They are restructuring to cut other than the guitar business it would seem. The CEO owns 36% of the company, which he undoubtedly will lose most of in the restructuring. At least it is not just public shareholders being hosed by this failed strategy.

Unfortunately, many companies believe that once they go public they must keep growing the top line to drive an ever-increasing stock price. This may be true, but an ever-increasing bottom-line is what really matters; and that comes from focus.


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If You Can’t Fix It, Feature It: Part 5

Those words said to me several years ago by Roy Fields have been golden. This is the fifth post on this specific topic, and you can find the others with a quick search of the key phrase.

I saw the sign in the image at a restaurant I frequent. I thought it a brilliant way to explain outages of particular food items while gently slamming the “competition.”

What do you think?


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What’s the Purpose of Data, if it Doesn’t Lead to Insights?

Let me start by noting that I rent a lot of cars each year for business. It is unlikely anyone rents many more cars than I do. Thus one would expect that I am a valuable customer to the rental car company I use most. That was Hertz. The operative word is … was.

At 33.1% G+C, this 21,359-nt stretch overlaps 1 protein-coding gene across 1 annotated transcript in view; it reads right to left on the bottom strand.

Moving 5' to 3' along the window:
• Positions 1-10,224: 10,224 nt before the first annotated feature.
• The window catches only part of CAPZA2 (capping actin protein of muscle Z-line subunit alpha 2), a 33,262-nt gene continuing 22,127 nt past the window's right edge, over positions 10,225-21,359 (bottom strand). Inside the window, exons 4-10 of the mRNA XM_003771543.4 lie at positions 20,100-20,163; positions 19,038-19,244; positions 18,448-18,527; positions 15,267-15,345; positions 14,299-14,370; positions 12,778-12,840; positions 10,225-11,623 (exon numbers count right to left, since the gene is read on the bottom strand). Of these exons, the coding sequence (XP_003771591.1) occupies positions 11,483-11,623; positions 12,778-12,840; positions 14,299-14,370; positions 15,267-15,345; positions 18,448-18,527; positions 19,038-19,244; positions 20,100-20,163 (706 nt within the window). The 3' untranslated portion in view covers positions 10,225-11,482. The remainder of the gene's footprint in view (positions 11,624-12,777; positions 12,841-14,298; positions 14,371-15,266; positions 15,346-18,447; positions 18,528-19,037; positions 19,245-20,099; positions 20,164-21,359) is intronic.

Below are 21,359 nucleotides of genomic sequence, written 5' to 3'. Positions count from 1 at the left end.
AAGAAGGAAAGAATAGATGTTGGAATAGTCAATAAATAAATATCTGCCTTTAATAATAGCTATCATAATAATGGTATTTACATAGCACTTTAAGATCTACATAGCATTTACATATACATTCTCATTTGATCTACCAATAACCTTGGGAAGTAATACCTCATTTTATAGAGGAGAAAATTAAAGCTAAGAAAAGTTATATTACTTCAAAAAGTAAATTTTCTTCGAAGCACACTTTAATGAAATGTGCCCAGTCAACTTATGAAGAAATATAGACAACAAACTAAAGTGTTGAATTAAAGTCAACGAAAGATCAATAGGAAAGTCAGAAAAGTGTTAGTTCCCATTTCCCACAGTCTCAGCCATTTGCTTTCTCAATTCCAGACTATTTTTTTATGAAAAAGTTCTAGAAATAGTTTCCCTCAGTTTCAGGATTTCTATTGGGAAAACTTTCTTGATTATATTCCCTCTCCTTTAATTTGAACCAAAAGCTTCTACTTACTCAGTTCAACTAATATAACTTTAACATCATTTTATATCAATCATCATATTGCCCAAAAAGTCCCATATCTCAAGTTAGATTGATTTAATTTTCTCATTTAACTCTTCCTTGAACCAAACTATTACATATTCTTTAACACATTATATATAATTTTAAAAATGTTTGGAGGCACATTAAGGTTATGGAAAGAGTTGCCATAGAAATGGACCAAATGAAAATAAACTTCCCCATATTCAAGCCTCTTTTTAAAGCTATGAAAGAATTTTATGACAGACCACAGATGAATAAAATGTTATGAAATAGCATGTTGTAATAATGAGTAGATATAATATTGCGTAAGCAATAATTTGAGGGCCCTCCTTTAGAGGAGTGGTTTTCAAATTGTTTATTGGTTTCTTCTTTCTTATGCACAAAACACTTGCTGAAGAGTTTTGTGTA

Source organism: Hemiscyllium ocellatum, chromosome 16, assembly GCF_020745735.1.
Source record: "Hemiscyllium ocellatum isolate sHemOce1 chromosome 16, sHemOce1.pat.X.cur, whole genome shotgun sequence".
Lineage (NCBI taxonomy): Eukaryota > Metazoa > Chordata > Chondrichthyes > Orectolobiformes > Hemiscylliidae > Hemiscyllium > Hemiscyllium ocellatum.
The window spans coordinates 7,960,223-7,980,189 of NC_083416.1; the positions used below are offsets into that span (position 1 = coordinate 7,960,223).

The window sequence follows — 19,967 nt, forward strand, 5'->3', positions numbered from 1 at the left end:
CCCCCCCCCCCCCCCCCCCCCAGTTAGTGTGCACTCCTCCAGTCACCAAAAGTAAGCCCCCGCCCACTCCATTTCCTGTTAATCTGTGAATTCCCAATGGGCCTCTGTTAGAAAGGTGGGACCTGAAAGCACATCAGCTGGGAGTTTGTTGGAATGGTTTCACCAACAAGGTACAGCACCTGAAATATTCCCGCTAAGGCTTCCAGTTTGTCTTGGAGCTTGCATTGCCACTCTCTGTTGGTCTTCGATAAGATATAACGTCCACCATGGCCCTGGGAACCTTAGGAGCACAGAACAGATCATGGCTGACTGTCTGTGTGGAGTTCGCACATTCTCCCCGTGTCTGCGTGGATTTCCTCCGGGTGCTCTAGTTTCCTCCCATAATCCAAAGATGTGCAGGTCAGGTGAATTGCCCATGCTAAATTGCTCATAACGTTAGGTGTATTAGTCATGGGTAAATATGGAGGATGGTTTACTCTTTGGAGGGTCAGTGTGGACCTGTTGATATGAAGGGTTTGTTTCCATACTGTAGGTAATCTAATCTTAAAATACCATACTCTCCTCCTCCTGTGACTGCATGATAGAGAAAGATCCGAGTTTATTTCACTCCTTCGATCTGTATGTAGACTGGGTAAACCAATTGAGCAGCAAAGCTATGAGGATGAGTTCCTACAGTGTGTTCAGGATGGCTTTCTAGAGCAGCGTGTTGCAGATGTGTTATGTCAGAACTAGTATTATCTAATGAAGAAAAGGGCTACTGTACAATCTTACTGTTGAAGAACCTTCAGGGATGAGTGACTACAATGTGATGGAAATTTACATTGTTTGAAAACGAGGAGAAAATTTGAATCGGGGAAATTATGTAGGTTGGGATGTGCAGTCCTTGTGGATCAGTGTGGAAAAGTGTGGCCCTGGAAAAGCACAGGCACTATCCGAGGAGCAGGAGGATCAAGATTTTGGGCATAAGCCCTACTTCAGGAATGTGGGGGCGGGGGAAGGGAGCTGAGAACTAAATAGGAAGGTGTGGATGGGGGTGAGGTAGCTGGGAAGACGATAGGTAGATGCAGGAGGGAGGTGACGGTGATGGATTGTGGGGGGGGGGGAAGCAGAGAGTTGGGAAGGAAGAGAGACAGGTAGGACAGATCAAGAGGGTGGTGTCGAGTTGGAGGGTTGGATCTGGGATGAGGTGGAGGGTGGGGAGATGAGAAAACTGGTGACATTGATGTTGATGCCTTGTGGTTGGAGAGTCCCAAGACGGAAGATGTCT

For the second time in 20 years I have stopped renting any cars from Hertz, except to use up my points where I get the car effectively free. Several years ago I stopped the first time, for reasons that don’t matter for this post. Hertz never seemed to notice. Eventually a Hertz exec in an audience I was speaking to heard me tell the unbelievable customer service story that caused me to stop, and he came up to ask how he could make it right. That fixed things, until about 6 months ago when I stopped again. For a different reason, that again doesn’t matter for this post.

I continue to get a few e-mails a week from Hertz telling me about all the great promotions they have going on etc. However, I have yet to get an email asking me why I went from several rental car days a week to ZERO. You know Hertz has a mountain of data on rental frequency, locations, preferences etc. And yet, despite the fact that I am one of their better customers, they don’t seem to know, or care that I have left them.

What good is data on “loyal” customers if you don’t use it to get insights about changes in their behavior that might reflect needs on their part? Data collection may just be an exercise in math not for insights. At least at Hertz.


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What’s Really Wrong With United Airlines?

Over the last 15 months or so United Airlines has received a lot of well deserved negative publicity. Here is a partial list: